NLC: It became clear that one of the factors that may influence the connection between physical and mental health is the inflammatory response and the relationship between inflammation and stress response. One of the things our team at the Environmental Health Center did was to look at C-reactive protein (CRP) levels — a biomarker of inflammation — in WTC survivors and their correlation with post-traumatic stress disorder (PTSD) and respiratory symptoms. We saw a positive association with PTSD severity, and this raised questions that have been further elucidated about potential common pathway. Depression also has elevated inflammatory markers associated with it. Some of the same inflammatory cytokines elevated in depression and PTSD are also elevated in respiratory illness, and that may have important implications for diagnosis, treatment and even prevention.
In addition to neurobiological implications, this research can help patients have a framework for understanding how their physical and mental health symptoms are inter-related. Understanding that there are bidirectional impacts, and that some of their mental health vulnerability may have been secondary to their progressive physical illness, and vice versa, was validating.
What have you learned from your observations and interactions with patients affected by 9/11?
NLC: One striking lesson learned is how resilient people can be, even when they are suffering. There are many trajectories following these kinds of exposures, and PTSD is not inevitable. When it happens, it’s serious and warrants special attention. And there are many paths to healing. For some people, feeling physically better was an important piece. For others, it was therapy and medication. For others, it was community engagement in some way. For most, it was a combination of these.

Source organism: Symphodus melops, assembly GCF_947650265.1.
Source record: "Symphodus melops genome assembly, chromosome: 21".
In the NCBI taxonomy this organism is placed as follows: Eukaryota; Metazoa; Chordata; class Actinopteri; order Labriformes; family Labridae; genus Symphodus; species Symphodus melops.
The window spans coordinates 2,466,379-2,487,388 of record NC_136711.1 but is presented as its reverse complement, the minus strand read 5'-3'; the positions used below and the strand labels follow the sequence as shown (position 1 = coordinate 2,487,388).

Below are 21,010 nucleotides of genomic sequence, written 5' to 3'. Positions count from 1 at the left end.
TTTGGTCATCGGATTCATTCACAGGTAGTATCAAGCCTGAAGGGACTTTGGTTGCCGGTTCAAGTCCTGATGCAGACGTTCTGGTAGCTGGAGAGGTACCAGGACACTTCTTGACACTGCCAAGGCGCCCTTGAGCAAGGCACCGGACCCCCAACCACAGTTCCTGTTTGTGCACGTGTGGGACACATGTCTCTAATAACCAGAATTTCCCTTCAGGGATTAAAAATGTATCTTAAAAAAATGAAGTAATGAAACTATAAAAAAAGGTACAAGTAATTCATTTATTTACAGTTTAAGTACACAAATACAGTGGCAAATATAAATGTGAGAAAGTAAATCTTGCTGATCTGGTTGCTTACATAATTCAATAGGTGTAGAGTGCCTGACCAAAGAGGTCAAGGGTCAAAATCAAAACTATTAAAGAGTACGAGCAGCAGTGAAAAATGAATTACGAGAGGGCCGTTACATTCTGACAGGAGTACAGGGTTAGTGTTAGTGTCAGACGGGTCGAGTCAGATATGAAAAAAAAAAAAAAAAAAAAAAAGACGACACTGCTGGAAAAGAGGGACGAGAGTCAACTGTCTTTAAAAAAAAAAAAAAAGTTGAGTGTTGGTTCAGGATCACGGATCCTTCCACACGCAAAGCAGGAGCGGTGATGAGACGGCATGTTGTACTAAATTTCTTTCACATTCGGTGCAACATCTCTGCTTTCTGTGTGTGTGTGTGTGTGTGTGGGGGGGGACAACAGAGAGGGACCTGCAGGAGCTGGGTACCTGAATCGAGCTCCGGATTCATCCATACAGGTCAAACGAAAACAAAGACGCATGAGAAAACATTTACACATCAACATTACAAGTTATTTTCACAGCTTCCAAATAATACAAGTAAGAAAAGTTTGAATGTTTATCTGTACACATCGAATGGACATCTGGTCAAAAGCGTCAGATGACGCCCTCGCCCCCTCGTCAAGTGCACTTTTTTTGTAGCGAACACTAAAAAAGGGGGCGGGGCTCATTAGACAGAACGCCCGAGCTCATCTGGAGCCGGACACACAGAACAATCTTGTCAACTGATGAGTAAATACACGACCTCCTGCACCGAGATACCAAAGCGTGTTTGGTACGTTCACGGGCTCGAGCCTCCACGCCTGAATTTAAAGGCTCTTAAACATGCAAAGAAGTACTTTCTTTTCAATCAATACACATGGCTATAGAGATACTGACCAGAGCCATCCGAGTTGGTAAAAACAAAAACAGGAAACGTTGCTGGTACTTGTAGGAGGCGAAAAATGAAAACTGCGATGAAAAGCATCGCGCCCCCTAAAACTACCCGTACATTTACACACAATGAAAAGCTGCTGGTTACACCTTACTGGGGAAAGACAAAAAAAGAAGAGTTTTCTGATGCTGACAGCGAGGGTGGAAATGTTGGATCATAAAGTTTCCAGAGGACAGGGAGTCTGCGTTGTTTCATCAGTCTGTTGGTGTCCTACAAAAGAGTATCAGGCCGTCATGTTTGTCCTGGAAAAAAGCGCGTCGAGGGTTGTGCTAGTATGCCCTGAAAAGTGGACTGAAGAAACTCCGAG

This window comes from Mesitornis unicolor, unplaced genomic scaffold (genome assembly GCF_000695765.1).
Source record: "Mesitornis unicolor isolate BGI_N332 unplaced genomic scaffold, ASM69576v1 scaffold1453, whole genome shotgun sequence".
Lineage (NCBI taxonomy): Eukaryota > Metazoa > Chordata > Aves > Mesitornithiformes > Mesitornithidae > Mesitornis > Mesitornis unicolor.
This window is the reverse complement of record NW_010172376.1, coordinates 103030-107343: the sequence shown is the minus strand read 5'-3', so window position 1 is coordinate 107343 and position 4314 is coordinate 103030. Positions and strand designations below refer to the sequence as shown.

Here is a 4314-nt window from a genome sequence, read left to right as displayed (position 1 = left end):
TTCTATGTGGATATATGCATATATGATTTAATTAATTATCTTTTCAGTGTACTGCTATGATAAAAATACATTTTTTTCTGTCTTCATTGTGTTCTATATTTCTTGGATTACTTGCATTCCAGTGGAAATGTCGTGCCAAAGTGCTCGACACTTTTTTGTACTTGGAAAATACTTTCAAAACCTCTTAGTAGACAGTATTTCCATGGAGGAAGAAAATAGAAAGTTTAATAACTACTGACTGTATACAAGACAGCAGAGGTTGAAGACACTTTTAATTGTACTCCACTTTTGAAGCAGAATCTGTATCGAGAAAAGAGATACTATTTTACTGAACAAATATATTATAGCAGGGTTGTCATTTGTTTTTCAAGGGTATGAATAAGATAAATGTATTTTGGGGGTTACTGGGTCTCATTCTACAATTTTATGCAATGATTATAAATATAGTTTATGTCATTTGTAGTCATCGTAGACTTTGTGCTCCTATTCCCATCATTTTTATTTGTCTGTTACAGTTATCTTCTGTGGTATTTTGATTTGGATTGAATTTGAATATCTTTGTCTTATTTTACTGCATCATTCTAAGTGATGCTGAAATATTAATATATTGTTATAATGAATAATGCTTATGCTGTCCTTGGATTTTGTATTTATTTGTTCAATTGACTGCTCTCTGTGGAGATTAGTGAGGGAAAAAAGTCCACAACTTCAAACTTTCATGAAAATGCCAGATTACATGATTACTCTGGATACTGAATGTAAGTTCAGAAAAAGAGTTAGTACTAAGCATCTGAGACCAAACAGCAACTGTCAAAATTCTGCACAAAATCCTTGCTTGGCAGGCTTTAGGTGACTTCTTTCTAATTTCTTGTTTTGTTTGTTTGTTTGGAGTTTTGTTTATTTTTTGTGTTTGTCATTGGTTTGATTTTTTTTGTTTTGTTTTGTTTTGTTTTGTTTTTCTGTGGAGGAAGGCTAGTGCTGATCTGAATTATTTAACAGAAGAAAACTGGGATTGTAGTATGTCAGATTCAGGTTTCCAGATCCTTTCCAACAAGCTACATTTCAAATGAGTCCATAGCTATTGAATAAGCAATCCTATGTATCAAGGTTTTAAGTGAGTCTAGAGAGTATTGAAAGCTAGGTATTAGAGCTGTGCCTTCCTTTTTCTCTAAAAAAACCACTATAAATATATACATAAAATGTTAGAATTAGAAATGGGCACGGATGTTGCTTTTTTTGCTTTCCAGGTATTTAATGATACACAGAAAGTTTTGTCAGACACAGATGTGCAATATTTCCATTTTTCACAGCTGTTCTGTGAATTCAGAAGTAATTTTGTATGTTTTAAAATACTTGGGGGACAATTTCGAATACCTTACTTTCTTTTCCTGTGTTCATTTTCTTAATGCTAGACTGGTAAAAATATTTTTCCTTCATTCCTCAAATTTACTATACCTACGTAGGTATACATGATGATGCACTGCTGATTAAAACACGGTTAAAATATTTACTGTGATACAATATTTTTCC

For some, the therapeutic arts became really important. There’s a lot of social isolation that comes with chronic illness. Art therapy became another entryway — a space where people could come together and express emotions and memories they couldn’t necessarily put into words. An effective treatment program needs to provide a range of modalities, recognizing that different people need different things at different times.
How does your work in New York City inform the work you do today at the Brigham?
NLC: The work I do at the Brigham now on trauma-informed care considers how people’s trauma history and life experiences affect the way they engage with medical care, and it’s very much informed by the clinical work I did then. A person may avoid a medical treatment that could make a big impact on their quality of life or be lifesaving, or they may go around feeling terrified that a symptom may be a sign of something much more catastrophic in terms of their physical health. Creating interdisciplinary spaces can be a game-changer in understanding how best to support an individual in their health care journey.
I think about moments of crisis and how to help people follow a trajectory that will support them down the line. It’s not inevitable that everyone who experiences trauma will end up with PTSD, so we have an obligation to think about early interventions that may be helpful. And to approach that with humility. After 9/11, there were a lot of mandatory debriefings that turned out not to be helpful. That highlights why research remains so important in the wake of disasters — we’re constantly learning about what may be helpful and what isn’t. An impactful response to a disaster will be very multifaceted because helping people find the right door in, and recognizes that prior experience will impact engagement, is what helps to make a system trauma-informed and helpful.